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James Vincent Russo (born April 23, 1953) is an American film and television actor. He has appeared in over 150 films in three decades.
Russo was born in New York City, New York, to an Italian father and German mother. A graduate of the High School of Art and Design and New York University (NYU), he wrote and starred in the prize-winning short film The Candy Store. Before his first break in acting, he drove for a cab company, worked as a construction worker and a gravedigger. He was raised in Flushing, New York and spent his formative years on 156th street .
Russo's first role in his acting career was in the 1981 made-for-television movie Chicago Story. He then went on to star in many hit films of the 1980s.
His big break (but small role) came in the 1982 classic comedy film Fast Times at Ridgemont High, as a convenience store robber. In 1984, he appeared in Beverly Hills Cop as Mikey Tandino, a friend of Axel Foley who is murdered. That same year he starred in The Cotton Club and played small-time hood Bugsy in Sergio Leone's Once Upon a Time in America. Russo's other big role was as a brutal rapist in the 1986 drama Extremities, opposite Farrah Fawcett. He starred in the 1988 drama-suspense-thriller film Freeway.
Russo's film roles in the 1990s include State of Grace (1990), A Kiss Before Dying (1991) and My Own Private Idaho (1991). Russo also had roles in the 1994 Western Bad Girls, the 1997 hit films The Postman, and Donnie Brasco. In 2009 he had a small role in Michael Mann's Public Enemies as a member of John Dillinger's gang.
In 2003, Russo was reunited with his co-star from The Postman, Kevin Costner, in the Western film Open Range. He made guest appearances in many TV dramas and movies, including The Equalizer, Miami Vice, CSI, CSI: Miami and Las Vegas.
In the summer of 2009, Russo starred in the psychological thriller 7E with Brendan Sexton III, John Savage and Natasha Lyonne. The film was released on December 10, 2013. Russo had a supporting role in Quentin Tarantino's 2012 film Django Unchained.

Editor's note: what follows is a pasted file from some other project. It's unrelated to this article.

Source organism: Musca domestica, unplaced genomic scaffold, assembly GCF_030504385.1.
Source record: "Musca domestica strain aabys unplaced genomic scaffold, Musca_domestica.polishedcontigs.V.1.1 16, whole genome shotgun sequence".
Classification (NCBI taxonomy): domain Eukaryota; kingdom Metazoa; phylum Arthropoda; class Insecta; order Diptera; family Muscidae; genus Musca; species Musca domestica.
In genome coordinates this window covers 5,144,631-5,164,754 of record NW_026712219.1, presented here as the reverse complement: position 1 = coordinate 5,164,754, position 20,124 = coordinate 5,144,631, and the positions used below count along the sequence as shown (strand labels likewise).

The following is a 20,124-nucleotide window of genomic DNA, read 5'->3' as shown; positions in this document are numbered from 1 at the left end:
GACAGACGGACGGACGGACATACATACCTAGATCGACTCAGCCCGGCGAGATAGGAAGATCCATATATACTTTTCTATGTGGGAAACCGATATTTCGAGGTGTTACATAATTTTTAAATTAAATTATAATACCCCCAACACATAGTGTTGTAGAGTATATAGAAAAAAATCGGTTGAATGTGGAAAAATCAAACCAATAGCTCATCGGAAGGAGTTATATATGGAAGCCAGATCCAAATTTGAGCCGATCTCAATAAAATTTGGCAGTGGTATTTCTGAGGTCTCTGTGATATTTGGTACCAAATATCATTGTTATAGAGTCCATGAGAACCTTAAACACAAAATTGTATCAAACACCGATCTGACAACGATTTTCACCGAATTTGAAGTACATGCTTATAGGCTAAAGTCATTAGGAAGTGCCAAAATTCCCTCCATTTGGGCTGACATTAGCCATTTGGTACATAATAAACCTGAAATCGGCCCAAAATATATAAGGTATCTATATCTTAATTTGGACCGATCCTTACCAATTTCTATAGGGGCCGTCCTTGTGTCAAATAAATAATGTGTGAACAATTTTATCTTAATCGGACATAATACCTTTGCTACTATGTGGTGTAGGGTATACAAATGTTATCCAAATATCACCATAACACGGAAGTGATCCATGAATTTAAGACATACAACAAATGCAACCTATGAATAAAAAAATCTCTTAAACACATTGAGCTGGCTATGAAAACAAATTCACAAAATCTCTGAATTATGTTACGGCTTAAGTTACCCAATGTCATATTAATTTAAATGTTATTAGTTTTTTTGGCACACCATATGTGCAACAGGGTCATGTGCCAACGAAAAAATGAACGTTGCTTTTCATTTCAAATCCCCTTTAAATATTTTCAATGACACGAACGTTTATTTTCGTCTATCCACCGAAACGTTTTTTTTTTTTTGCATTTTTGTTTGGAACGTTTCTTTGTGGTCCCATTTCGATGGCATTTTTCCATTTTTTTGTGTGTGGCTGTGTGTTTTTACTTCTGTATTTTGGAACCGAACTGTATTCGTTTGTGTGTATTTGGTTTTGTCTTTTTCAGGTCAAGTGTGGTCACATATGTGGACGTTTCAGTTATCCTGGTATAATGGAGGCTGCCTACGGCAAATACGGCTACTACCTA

|2013||Of the Night||Bastille|
|1985||The Equalizer||Police Detective||1 episode|
|Miami Vice||Frank Sacco||1 episode|
|1987||Crime Story||Nat Martino||1 episode|
|1988||Friday the 13th: The Series||Janos Korda||1 episode|
|1991||Gabriel's Fire||Charles Crowley||1 episode|
|1997||C-16: FBI||Frank Saretti||1 episode|
|2000||Falcone||Victor Mura||1 episode|
|2004||CSI: Crime Scene Investigation||Sinclair||1 episode|
|Without a Trace||Michael Krauss||1 episode|
|2005||Joan of Arcadia||James Karon||1 episode|
|2006||Las Vegas||Warren Pemberton||1 episode|
|2006–2008||CSI: Miami||Joey Salucci||2 episodes|
|2008||The Capture of the Green River Killer||Jeb Dallas||2-part miniseries|
|2009||Numb3rs||John Curtis||1 episode|
|Dark Blue||Robert Franzine||1 episode|
|2012-2013||Vegas||Anthony 'Red' Cervelli||15 episodes|
|2014-2015||Chicago Fire (season 3)||Papa Lullo||3 episodes|
|1983||Theatre World Award||Extremities||Won|
|2004||San Diego Film Festival||Best Actor||The Box||Won|
- "James Russo". AllMovie. Retrieved 2020-02-06.
- Staff, People (22 September 1986). "James Russo Makes a Big Splash Stalking Farrah in Extremities, but as a Talker He's All Wet". PEOPLE.com. Retrieved 18 October 2017.
- James Russo - Awards Archived 2012-10-20 at the Wayback Machine at Internet Broadway Database
- "Award Winners". web.archive.org. 2010-08-28. Retrieved 2019-09-23.